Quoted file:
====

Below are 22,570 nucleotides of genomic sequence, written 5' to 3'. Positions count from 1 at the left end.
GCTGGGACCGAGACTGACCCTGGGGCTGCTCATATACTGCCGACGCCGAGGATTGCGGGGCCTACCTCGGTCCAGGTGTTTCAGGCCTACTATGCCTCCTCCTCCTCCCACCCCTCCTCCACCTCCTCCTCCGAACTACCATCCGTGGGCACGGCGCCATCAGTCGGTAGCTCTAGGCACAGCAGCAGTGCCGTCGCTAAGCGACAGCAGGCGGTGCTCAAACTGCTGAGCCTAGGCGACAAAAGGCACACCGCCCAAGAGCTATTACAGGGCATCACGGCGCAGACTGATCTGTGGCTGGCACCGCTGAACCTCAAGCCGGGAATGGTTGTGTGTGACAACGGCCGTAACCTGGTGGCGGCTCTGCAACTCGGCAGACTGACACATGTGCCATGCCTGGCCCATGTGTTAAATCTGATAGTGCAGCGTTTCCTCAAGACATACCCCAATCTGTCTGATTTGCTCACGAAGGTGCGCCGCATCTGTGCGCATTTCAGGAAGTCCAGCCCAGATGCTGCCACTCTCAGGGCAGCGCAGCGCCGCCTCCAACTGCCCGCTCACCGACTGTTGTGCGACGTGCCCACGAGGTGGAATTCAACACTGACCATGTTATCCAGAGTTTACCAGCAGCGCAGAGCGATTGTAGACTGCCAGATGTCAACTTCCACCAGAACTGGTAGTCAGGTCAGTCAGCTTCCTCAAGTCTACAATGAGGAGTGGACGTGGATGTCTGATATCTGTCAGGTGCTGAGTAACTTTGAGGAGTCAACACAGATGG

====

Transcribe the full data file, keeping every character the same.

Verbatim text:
Below are 22,570 nucleotides of genomic sequence, written 5' to 3'. Positions count from 1 at the left end.
GCTGGGACCGAGACTGACCCTGGGGCTGCTCATATACTGCCGACGCCGAGGATTGCGGGGCCTACCTCGGTCCAGGTGTTTCAGGCCTACTATGCCTCCTCCTCCTCCCACCCCTCCTCCACCTCCTCCTCCGAACTACCATCCGTGGGCACGGCGCCATCAGTCGGTAGCTCTAGGCACAGCAGCAGTGCCGTCGCTAAGCGACAGCAGGCGGTGCTCAAACTGCTGAGCCTAGGCGACAAAAGGCACACCGCCCAAGAGCTATTACAGGGCATCACGGCGCAGACTGATCTGTGGCTGGCACCGCTGAACCTCAAGCCGGGAATGGTTGTGTGTGACAACGGCCGTAACCTGGTGGCGGCTCTGCAACTCGGCAGACTGACACATGTGCCATGCCTGGCCCATGTGTTAAATCTGATAGTGCAGCGTTTCCTCAAGACATACCCCAATCTGTCTGATTTGCTCACGAAGGTGCGCCGCATCTGTGCGCATTTCAGGAAGTCCAGCCCAGATGCTGCCACTCTCAGGGCAGCGCAGCGCCGCCTCCAACTGCCCGCTCACCGACTGTTGTGCGACGTGCCCACGAGGTGGAATTCAACACTGACCATGTTATCCAGAGTTTACCAGCAGCGCAGAGCGATTGTAGACTGCCAGATGTCAACTTCCACCAGAACTGGTAGTCAGGTCAGTCAGCTTCCTCAAGTCTACAATGAGGAGTGGACGTGGATGTCTGATATCTGTCAGGTGCTGAGTAACTTTGAGGAGTCAACACAGATGG